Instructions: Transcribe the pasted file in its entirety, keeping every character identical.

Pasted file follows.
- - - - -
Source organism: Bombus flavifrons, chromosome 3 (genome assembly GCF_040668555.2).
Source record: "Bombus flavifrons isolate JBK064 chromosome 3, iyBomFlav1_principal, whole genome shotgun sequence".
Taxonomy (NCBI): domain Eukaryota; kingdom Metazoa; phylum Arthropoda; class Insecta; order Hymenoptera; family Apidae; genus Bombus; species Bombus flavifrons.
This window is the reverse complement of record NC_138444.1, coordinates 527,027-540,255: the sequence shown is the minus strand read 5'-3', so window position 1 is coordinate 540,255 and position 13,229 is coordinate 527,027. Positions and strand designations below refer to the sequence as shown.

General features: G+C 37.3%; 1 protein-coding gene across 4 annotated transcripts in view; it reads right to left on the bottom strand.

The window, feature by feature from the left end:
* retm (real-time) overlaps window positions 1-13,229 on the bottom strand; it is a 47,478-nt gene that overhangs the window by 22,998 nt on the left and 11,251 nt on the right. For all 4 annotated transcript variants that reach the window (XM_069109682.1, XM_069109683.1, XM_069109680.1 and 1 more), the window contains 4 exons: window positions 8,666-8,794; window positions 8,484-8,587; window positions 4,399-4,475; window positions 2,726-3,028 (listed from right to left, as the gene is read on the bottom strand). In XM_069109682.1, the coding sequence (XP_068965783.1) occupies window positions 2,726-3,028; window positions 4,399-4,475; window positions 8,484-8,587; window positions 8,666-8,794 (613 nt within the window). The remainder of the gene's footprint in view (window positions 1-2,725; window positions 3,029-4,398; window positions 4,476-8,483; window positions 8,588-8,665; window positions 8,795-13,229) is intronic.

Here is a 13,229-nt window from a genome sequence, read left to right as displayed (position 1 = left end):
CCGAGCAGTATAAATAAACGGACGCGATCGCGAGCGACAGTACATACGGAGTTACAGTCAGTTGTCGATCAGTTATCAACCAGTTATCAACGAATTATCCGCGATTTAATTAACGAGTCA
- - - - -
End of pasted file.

Source organism: Bombus flavifrons, chromosome 3 (genome assembly GCF_040668555.2).
Source record: "Bombus flavifrons isolate JBK064 chromosome 3, iyBomFlav1_principal, whole genome shotgun sequence".
Taxonomy (NCBI): domain Eukaryota; kingdom Metazoa; phylum Arthropoda; class Insecta; order Hymenoptera; family Apidae; genus Bombus; species Bombus flavifrons.
This window is the reverse complement of record NC_138444.1, coordinates 527,027-540,255: the sequence shown is the minus strand read 5'-3', so window position 1 is coordinate 540,255 and position 13,229 is coordinate 527,027. Positions and strand designations below refer to the sequence as shown.

General features: G+C 37.3%; 1 protein-coding gene across 4 annotated transcripts in view; it reads right to left on the bottom strand.

The window, feature by feature from the left end:
* retm (real-time) overlaps window positions 1-13,229 on the bottom strand; it is a 47,478-nt gene that overhangs the window by 22,998 nt on the left and 11,251 nt on the right. For all 4 annotated transcript variants that reach the window (XM_069109682.1, XM_069109683.1, XM_069109680.1 and 1 more), the window contains 4 exons: window positions 8,666-8,794; window positions 8,484-8,587; window positions 4,399-4,475; window positions 2,726-3,028 (listed from right to left, as the gene is read on the bottom strand). In XM_069109682.1, the coding sequence (XP_068965783.1) occupies window positions 2,726-3,028; window positions 4,399-4,475; window positions 8,484-8,587; window positions 8,666-8,794 (613 nt within the window). The remainder of the gene's footprint in view (window positions 1-2,725; window positions 3,029-4,398; window positions 4,476-8,483; window positions 8,588-8,665; window positions 8,795-13,229) is intronic.

Here is a 13,229-nt window from a genome sequence, read left to right as displayed (position 1 = left end):
CCGAGCAGTATAAATAAACGGACGCGATCGCGAGCGACAGTACATACGGAGTTACAGTCAGTTGTCGATCAGTTATCAACCAGTTATCAACGAATTATCCGCGATTTAATTAACGAGTCA